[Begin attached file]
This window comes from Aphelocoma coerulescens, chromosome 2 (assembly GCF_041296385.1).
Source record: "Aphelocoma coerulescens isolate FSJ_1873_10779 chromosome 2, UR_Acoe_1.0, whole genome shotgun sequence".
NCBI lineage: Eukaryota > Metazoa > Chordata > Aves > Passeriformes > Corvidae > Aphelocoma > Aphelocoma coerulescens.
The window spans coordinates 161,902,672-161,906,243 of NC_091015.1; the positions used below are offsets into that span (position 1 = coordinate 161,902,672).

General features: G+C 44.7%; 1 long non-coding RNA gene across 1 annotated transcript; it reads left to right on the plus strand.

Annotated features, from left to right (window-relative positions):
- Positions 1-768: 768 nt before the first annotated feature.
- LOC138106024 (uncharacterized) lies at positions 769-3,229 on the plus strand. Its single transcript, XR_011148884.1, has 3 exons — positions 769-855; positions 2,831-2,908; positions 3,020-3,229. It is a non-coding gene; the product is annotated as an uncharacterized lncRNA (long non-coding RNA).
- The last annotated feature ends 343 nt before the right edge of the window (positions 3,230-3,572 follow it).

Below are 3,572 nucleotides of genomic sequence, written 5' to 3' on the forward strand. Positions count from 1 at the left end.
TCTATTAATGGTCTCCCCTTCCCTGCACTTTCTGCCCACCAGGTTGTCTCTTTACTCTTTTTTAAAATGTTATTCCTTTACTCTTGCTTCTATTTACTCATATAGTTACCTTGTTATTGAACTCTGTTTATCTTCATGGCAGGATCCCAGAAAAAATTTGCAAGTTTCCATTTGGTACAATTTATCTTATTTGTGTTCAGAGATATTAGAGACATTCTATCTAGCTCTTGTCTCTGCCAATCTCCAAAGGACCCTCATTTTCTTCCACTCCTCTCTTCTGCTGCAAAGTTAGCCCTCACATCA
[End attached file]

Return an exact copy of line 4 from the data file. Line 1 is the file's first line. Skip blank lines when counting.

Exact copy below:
The window spans coordinates 161,902,672-161,906,243 of NC_091015.1; the positions used below are offsets into that span (position 1 = coordinate 161,902,672).